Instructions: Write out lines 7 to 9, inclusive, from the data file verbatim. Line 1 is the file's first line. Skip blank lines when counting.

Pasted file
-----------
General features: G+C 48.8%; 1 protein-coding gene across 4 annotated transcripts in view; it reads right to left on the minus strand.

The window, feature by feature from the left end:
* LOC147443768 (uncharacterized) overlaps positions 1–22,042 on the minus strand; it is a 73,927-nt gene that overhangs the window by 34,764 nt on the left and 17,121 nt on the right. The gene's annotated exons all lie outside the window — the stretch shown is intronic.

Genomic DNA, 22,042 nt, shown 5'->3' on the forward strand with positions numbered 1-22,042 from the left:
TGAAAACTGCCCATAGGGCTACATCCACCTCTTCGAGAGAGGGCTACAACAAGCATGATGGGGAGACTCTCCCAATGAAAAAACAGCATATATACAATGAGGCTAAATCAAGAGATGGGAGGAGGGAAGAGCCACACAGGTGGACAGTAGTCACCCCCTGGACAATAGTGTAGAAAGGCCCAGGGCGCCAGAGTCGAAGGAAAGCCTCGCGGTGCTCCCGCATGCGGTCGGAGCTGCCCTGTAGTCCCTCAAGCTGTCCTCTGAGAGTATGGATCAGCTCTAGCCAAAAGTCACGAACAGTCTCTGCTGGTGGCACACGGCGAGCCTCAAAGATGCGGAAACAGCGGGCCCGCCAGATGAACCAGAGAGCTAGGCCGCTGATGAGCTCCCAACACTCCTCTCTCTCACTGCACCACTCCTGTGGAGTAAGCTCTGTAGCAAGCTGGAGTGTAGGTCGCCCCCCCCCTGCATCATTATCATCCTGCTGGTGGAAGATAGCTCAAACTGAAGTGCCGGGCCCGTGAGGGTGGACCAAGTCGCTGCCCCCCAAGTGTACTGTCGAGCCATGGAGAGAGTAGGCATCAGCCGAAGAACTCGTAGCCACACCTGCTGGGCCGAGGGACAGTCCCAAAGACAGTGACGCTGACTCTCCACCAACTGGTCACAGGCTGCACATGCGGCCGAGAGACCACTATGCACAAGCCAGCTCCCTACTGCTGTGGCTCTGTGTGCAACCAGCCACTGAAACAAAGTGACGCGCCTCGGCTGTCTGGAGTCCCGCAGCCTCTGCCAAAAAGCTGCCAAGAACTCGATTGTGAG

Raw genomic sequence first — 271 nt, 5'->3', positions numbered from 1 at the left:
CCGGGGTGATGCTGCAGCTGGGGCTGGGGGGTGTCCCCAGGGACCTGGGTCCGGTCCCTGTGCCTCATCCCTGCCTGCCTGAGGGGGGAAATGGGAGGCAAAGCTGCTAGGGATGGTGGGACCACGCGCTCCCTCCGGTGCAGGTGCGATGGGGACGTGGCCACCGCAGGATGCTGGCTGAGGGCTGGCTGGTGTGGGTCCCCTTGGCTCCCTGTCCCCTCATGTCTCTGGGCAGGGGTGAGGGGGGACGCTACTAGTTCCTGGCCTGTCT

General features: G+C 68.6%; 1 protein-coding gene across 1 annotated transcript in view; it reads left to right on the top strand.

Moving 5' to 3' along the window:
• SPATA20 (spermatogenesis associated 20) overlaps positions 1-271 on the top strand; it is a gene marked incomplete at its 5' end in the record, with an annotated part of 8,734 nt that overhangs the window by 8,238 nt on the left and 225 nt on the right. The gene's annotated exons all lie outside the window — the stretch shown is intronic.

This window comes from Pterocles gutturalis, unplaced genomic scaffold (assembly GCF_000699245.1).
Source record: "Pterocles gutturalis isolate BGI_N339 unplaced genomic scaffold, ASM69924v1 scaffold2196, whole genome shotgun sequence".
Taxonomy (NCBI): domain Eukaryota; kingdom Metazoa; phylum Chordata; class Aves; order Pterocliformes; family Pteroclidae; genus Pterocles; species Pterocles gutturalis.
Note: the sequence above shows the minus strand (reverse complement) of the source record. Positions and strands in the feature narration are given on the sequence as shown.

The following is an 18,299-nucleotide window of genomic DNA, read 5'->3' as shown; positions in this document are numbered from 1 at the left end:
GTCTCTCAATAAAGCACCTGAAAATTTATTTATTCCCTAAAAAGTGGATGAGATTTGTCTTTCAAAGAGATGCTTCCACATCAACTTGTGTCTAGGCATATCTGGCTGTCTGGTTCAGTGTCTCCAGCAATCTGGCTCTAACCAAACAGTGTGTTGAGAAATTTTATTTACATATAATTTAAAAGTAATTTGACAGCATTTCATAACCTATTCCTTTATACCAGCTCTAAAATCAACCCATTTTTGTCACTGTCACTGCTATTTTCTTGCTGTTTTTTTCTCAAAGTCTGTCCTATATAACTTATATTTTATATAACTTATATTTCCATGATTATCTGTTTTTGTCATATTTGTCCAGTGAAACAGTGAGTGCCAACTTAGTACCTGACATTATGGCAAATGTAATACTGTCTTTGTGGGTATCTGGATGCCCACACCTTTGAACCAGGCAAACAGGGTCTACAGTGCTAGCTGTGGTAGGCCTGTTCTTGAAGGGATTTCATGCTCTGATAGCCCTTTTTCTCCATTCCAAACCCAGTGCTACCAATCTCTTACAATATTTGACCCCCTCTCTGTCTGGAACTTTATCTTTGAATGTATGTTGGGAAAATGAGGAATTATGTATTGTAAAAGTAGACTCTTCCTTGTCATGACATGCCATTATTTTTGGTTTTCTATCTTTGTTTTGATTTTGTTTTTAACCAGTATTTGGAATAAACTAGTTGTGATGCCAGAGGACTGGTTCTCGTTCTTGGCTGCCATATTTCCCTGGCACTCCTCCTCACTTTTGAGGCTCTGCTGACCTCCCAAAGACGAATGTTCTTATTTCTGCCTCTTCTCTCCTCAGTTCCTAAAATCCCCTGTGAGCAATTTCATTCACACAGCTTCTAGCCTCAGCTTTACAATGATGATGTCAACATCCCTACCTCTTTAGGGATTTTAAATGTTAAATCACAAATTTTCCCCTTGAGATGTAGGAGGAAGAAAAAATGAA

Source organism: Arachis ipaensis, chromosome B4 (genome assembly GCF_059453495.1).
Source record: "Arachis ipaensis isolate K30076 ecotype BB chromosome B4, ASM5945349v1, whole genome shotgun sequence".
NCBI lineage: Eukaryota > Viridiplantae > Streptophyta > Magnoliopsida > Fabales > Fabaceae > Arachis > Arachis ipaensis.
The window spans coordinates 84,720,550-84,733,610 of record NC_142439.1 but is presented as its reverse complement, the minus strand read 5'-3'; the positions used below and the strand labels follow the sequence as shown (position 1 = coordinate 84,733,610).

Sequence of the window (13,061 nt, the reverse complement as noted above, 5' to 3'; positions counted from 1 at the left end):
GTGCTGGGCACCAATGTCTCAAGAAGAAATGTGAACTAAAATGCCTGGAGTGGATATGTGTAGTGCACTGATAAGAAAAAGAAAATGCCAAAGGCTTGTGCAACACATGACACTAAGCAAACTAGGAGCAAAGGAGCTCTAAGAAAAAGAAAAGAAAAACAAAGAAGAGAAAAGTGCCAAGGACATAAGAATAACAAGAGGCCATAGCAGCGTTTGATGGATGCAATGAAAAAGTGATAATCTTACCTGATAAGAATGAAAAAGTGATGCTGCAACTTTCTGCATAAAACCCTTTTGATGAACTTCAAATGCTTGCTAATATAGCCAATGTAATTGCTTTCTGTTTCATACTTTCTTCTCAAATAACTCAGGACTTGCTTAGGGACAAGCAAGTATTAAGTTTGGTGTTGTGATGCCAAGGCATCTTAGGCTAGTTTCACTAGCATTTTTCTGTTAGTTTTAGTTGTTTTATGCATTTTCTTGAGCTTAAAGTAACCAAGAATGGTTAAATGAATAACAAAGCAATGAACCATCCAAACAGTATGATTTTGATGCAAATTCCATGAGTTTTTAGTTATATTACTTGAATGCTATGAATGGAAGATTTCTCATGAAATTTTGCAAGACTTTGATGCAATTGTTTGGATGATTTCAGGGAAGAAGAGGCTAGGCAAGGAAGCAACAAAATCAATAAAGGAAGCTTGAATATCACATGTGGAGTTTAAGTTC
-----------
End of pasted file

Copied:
CCGGGGTGATGCTGCAGCTGGGGCTGGGGGGTGTCCCCAGGGACCTGGGTCCGGTCCCTGTGCCTCATCCCTGCCTGCCTGAGGGGGGAAATGGGAGGCAAAGCTGCTAGGGATGGTGGGACCACGCGCTCCCTCCGGTGCAGGTGCGATGGGGACGTGGCCACCGCAGGATGCTGGCTGAGGGCTGGCTGGTGTGGGTCCCCTTGGCTCCCTGTCCCCTCATGTCTCTGGGCAGGGGTGAGGGGGGACGCTACTAGTTCCTGGCCTGTCT

General features: G+C 68.6%; 1 protein-coding gene across 1 annotated transcript in view; it reads left to right on the top strand.

Moving 5' to 3' along the window: